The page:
Hello All--First Time Traveler

Oct 17th, 2013, 03:51 AM
Join Date: Aug 2008
Posts: 344
You'll be amazed how much you learn from reading a few guidebooks...basics that seem shrouded in mystery right now or that haven't even occurred to you will be explained. I really liked Rick Steves books before I first traveled because of his detailed descriptions of the how-to's of traveling oversees. You also might like the Lonely Planet site as it's generally geared towards younger travelers (which I got the impression describes you). For that reason you might consider a hostel which can be very similar to a hotel and may make it easier to meet fellow travelers.

Paris is an easy city to navigate and is great for a solo trip. Enjoy!
Sidny is offline  
Oct 17th, 2013, 05:48 AM
Join Date: Jan 2010
Posts: 2,672
An apartment is unlikely to be cheaper than a hotel or hostel for a solo traveler. If there are 2 or 3, it might be more economical.

Don't take money with you. Keep it in your checking account and use ATMs for cash. Charge your hotel and restaurant meals. How much money you will need depends on how long you will be there, what kind of restaurants you will eat in, how much local transportation you will need (hotel location is a consideration here), what museums and cultural events you are interested in. This question is best asked when you have a better idea of your itinerary.
mamcalice is offline  
Oct 17th, 2013, 06:01 AM
Join Date: Oct 2013
Posts: 951
When I travel, especially when I travel alone, I try to find a good balance between structured and unstructured time. I usually plan between one and two actitvities during the day, with the rest of the time dedicated to wandering and exploring. I might go on a walking tour in the morning and then visit one of the smaller museums in the afternoon, for instance.

When traveling alone, I try to give some thought to what I can do between the "closing time" for many of the attractions and dinner, as those hours can get a little lonely in my experience. In Paris, I ended up going to a number of movies. They play a lot of English speaking films and theaters abound in nearly every neighborhood. When you first arrive in the, purchase "Pariscope" at a newsstand. It's a comprehensive weekly listing off all the events, films, exhibits, etc., that are available.

I also went to several concerts either before or after dinner. Classical music is offered in a number of churches for a relatively modest price. It's a very pleasant way to spend an evening. I also went on a nightime bike tour of the city once that was really fun. Of course, I'd note that it's perfectly acceptable to sit in a cafe before or after dinner (or both) nursing a drink and watching life go by, reading a book, writing in a journal, etc. I felt much more comfortable sitting by myself in cafes in Paris at all hours than I ever would ever feel at a bar in the States.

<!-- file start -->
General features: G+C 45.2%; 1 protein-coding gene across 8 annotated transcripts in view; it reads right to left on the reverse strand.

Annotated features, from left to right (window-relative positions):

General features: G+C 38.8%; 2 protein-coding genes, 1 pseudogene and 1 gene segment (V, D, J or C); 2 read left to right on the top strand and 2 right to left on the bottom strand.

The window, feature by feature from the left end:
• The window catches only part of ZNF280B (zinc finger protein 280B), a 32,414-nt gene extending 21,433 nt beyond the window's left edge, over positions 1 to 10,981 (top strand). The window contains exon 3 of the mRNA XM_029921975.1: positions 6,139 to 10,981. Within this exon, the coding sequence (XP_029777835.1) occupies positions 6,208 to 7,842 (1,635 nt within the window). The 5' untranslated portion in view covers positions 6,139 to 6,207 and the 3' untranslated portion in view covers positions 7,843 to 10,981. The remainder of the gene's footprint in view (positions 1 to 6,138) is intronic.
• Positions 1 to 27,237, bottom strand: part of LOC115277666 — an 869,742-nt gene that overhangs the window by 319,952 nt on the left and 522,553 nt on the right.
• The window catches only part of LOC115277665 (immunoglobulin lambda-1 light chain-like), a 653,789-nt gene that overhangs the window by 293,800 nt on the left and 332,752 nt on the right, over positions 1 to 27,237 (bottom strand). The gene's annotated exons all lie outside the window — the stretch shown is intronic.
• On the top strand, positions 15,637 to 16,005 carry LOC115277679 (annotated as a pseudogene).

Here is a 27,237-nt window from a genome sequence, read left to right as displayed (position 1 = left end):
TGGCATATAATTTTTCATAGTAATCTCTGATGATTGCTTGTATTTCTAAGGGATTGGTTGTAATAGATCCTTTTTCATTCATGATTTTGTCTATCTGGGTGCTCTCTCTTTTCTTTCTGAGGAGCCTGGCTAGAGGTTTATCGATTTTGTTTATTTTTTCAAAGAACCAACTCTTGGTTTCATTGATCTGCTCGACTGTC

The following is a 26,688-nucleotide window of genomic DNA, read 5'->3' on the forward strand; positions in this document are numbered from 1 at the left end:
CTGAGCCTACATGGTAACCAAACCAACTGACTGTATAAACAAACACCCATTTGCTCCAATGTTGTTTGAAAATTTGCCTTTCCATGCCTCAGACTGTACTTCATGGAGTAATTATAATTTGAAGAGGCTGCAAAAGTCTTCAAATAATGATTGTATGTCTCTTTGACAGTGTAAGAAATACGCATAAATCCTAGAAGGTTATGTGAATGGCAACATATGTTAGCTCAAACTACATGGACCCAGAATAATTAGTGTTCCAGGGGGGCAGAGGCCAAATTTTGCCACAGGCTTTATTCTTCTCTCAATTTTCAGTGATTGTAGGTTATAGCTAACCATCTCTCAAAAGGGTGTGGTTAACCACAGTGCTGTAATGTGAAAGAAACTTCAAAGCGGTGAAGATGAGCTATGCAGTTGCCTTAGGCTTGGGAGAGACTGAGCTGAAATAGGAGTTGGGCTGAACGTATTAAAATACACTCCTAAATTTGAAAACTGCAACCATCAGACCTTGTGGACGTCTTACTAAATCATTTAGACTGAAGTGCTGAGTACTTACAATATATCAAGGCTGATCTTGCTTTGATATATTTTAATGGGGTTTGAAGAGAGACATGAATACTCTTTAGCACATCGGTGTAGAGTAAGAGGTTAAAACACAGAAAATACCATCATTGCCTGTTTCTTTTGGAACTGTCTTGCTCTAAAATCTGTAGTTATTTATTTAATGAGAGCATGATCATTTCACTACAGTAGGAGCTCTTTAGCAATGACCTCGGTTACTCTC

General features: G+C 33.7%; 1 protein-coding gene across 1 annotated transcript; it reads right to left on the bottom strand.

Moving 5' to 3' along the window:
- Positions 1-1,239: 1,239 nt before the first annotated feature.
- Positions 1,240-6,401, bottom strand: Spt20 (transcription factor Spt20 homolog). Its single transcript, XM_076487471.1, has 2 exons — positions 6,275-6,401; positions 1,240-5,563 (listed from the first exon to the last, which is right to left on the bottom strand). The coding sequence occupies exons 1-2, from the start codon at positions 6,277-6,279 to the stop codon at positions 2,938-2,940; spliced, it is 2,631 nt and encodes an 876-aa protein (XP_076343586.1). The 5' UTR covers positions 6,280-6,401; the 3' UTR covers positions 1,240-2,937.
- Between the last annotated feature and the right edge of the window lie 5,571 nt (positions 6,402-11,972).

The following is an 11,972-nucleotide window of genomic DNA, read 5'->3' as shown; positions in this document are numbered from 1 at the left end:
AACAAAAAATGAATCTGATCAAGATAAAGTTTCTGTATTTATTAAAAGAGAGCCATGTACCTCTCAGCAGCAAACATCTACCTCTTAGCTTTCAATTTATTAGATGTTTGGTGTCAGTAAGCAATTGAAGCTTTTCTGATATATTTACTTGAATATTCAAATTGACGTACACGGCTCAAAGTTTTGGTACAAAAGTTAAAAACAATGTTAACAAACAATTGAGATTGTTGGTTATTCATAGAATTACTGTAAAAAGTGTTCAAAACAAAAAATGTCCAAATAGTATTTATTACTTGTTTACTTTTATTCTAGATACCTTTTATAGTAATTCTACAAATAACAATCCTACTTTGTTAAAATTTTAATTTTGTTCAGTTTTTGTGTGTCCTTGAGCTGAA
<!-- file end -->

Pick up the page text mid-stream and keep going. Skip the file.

Ah, I'm so envious of your trip. Paris is a wonderful introduction to solo travel. I hope you have a fantastic time.
indyhiker is offline  
Oct 17th, 2013, 07:35 AM
Join Date: Aug 2008
Posts: 2,585
Why not start right here? At the top of this page, click on Destinations and check out the good advice from Fodors, which at heart is a guidebook service. It does, after all, pay for the existence of this free forum. There's something ungrateful about mentioning its competitors without acknowledging all posters' debt to this resource.
Once you get a little oriented, you can play around with the Search the Forums function for the answers to frequently-asked questions (How do I get to my hotel from the airport? What's the ticket for the Metro?) Then post specific issues which will draw more interesting answers from other participants.
Good luck and bon voyage.
Southam is offline  
Oct 17th, 2013, 08:37 AM
Join Date: Jan 2003
Posts: 47,676
Since you have more than a year, I highly recommend starting to do some serious study of the French language. Sure, loads of people visit France without speaking a word of French, but it will add immeasurably to your experience to be able to converse with people in their own language and read signs and menus and such. Without some knowledge of the language, there is always a "wall" between you and the local culture.
StCirq is online now  
Oct 17th, 2013, 09:28 AM
Join Date: Jan 2003
Posts: 92,940
The "getting there" part is just a matter of researching a plane ticket. It's very straight forward and easy to do on the internet.

I agree about staying in a hotel, not an apartment for a first time in a new city. Just find the most central location, that is in your price range, with decent reviews.

Some of the advice here is just not right or complete...

Like <> Of course you want to have some cash on your person. I would have both USD (which you can change in a pinch and will need for the air travel portion at the start & end of your trip) and euro for small expenses, local transportation, meals upon arrival.

And it depends on the type of credit card you have, what fees you might rack up if you go with the idea of charging everything on your trip.
suze is online now  
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